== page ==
Sir Peter MacCallum Department of Oncology - Research Publications

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    The transcription factor DEC1 (stra13, SHARP2) is associated with the hypoxic response and high tumour grade in human breast cancers
    Chakrabarti, J ; Turley, H ; Campo, L ; Han, C ; Harris, AL ; Gatter, KC ; Fox, SB (NATURE PUBLISHING GROUP, 2004-08-31)
    DEC1, also known as SHARP-2 or Stra13, plays important roles in embryonic development, proliferation, apoptosis and cell differentiation in the mouse. DEC1 was recently identified as hypoxically induced in cDNA microarray studies of the human renal carcinoma cell line RCC4, to be regulated through hypoxia-inducible factor (HIF)-1alpha and via HIF-1alpha, able to block adipocyte differentiation. Nevertheless, its distribution and role in hypoxia and differentiation in human breast cancer are unknown. We therefore examined the pattern and level of expression of DEC1 using immunohistochemistry in whole tissue sections in normal, in situ and invasive breast carcinomas, and correlated the level of expression of DEC1 and clinicopathological factors and hypoxic tumour markers in 253 invasive carcinomas on tissue microarrays. We observed an increase in DEC1 expression during progression from normal to in situ and invasive carcinoma. Expression was not restricted to the tumour cell element but was also observed in endothelial, fibroblasts and inflammatory cells. There was a significant positive correlation between DEC1 and tumour grade (P=0.01), HIF-1alpha (P=0.04) and the hypoxically regulated gene angiogenin (P<0.0001), but no significant associations were observed with patient age (P=0.15), lymph node status (P=0.8), tumour size (P=0.3), oestrogen receptor (P=0.45), epidermal growth factor receptor (P=0.27) or Chalkley vessel count (P=0.45). There was no difference in relapse-free (P=0.84) or overall (P=0.78) survival. These findings suggest that DEC1 plays an important role in the progression to invasive breast cancer and that it may provide a mechanism by which hypoxia blocks tumour differentiation, and may contribute to a more aggressive phenotype. Reversing this phenotype may alter the biological behaviour of individual tumours.
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    Breast tumour angiogenesis
    Fox, SB ; Generali, DG ; Harris, AL (BMC, 2007-01-01)
    The central importance of tumour neovascularization has been emphasized by clinical trials using antiangiogenic therapy in breast cancer. This review gives a background to breast tumour neovascularization in in situ and invasive breast cancer, outlines the mechanisms by which this is achieved and discusses the influence of the microenvironment, focusing on hypoxia. The regulation of angiogenesis and the antivascular agents that are used in an antiangiogenic dosing schedule, both novel and conventional, are also summarized.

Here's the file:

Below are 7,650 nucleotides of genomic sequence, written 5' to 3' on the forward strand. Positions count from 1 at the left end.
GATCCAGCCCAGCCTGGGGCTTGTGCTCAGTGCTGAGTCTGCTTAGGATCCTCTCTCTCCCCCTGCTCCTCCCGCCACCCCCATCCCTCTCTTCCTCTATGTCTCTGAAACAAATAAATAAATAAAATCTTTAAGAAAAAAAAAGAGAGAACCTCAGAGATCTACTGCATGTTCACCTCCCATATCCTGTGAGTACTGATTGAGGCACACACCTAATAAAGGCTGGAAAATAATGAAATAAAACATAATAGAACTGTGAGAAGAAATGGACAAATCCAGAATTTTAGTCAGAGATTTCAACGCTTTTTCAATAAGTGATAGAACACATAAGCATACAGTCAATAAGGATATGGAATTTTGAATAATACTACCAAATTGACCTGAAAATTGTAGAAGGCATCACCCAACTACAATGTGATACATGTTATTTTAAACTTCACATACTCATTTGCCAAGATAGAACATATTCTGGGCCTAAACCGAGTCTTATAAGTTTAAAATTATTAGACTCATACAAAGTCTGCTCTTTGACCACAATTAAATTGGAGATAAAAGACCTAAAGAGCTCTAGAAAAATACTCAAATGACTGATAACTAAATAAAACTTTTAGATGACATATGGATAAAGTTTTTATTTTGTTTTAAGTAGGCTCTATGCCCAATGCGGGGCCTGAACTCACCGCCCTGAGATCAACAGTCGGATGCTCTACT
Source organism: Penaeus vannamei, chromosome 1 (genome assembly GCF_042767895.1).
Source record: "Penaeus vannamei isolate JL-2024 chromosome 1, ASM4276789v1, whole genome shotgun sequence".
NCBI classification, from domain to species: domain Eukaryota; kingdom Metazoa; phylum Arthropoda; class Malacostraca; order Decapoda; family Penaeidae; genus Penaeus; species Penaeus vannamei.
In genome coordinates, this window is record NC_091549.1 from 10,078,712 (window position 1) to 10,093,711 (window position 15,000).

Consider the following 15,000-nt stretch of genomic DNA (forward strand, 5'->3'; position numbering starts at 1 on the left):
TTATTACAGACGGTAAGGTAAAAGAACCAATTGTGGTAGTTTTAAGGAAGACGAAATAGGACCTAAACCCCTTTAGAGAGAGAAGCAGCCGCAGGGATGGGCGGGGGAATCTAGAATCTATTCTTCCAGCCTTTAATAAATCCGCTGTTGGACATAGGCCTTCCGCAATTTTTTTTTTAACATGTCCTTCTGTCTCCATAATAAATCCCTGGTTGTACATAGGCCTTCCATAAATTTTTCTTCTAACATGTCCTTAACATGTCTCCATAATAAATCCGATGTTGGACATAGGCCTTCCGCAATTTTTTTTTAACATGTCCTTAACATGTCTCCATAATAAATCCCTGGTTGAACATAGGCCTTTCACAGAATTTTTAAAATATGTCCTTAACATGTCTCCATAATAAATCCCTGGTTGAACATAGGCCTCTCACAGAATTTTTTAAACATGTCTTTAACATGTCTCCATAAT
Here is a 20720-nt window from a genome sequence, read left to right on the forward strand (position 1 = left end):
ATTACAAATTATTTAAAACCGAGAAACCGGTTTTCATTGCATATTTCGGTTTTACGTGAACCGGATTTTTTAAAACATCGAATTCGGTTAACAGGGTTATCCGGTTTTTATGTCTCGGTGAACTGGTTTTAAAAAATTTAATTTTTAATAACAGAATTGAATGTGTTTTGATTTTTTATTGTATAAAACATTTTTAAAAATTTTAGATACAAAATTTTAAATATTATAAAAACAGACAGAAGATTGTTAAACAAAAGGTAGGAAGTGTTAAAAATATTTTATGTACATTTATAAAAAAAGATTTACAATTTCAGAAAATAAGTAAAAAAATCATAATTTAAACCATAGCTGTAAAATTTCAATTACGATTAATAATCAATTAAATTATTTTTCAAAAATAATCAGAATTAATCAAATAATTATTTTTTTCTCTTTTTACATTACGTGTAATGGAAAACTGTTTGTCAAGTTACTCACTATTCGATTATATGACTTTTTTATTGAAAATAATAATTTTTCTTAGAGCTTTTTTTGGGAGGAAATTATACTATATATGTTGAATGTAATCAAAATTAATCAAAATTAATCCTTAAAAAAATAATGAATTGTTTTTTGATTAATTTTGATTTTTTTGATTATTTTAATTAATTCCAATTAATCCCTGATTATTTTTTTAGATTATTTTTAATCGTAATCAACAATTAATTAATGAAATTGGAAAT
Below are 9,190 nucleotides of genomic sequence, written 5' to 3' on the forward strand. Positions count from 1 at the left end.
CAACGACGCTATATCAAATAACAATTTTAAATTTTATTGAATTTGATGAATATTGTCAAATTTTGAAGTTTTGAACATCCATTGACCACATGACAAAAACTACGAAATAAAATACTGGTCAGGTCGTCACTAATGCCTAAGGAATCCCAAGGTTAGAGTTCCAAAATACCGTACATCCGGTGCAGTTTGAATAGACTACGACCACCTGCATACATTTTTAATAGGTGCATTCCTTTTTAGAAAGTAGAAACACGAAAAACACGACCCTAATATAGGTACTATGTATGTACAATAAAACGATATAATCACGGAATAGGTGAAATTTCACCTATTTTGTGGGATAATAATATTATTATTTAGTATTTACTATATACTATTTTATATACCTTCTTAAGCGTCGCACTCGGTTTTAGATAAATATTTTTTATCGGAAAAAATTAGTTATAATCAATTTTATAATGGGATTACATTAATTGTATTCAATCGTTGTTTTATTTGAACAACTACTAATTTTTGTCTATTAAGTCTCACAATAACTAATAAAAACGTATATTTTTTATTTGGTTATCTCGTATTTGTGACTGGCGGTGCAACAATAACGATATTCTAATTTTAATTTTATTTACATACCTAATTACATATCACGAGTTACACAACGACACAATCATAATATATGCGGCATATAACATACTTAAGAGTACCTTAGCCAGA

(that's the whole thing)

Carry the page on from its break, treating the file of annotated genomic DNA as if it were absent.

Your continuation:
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    Relationship of vascular maturation in breast cancer blood vessels to vascular density and metastasis, assessed by expression of a novel basement membrane component, LH39
    Kakolyris, S ; Fox, SB ; Koukourakis, M ; Giatromanolaki, A ; Brown, N ; Leek, RD ; Taylor, M ; Leigh, IM ; Gatter, KC ; Harris, AL (CHURCHILL LIVINGSTONE, 2000-02-01)
    Angiogenesis, the formation of new vessels, has been demonstrated to be an indicator of prognosis in breast cancer patients. The extent of differentiation of the tumour vessels may affect access of peripheral white cells and egress or invasion of tumour cells. This has not been assessed in relation to tumour microvessel density or other variables and may be a marker of vascular remodelling. LH39 is a monoclonal antibody recognizing an epitope located at the lamina lucida of mature small veins and capillaries but not in newly formed vessels. To study vascular differentiation in breast tumours, we examined the vascular maturation index (VMI) in 12 normal and 50 breast carcinomas and this was correlated with different clinicopathological variables including angiogenesis. Mature vessels were defined by staining with antibodies to both LH39 and to CD31, using double immunohistochemistry, whereas immature vessels stained only for CD31. VMI was defined as the % fraction of mature vessels (LH39-positive) / total number of vessels (CD31-positive). The VMI was significantly higher in normal (54-68.5%; median 66.5%) than in tumours (0-47%; median 8.8%) (P = 0.0005). There was a significant inverse correlation between the tumour VMI and nodal status (Fisher's exact test, P = 0.01) and between high VMI and low thymidine phosphorylase (TP) expression (Mann-Whitney U-test, P= 0.01). No significant association between VMI and tumour size, oestrogen receptor, epidermal growth factor receptor, grade, angiogenesis, patient age, or E-selectin was seen. There was a significant reduction in relapse-free survival (P = 0.01) with high angiogenesis. These findings show that the VMI gives new information on the mechanism of tumour angiogenesis independently from microvessel quantitation, there is a wide variation in the differentiation of tumour vasculature but the degree of capillary differentiation is not associated with quantitative angiogenesis. The VMI identifies a subset of patients who have a high chance of regional node involvement.
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    Expression of delta-like ligand 4 (Dll4) and markers of hypoxia in colon cancer
    Jubb, AM ; Turley, H ; Moeller, HC ; Steers, G ; Han, C ; Li, J-L ; Leek, R ; Tan, EY ; Singh, B ; Mortensen, NJ ; Noguera-Troise, I ; Pezzella, F ; Gatter, KC ; Thurston, G ; Fox, SB ; Harris, AL (NATURE PUBLISHING GROUP, 2009-11-10)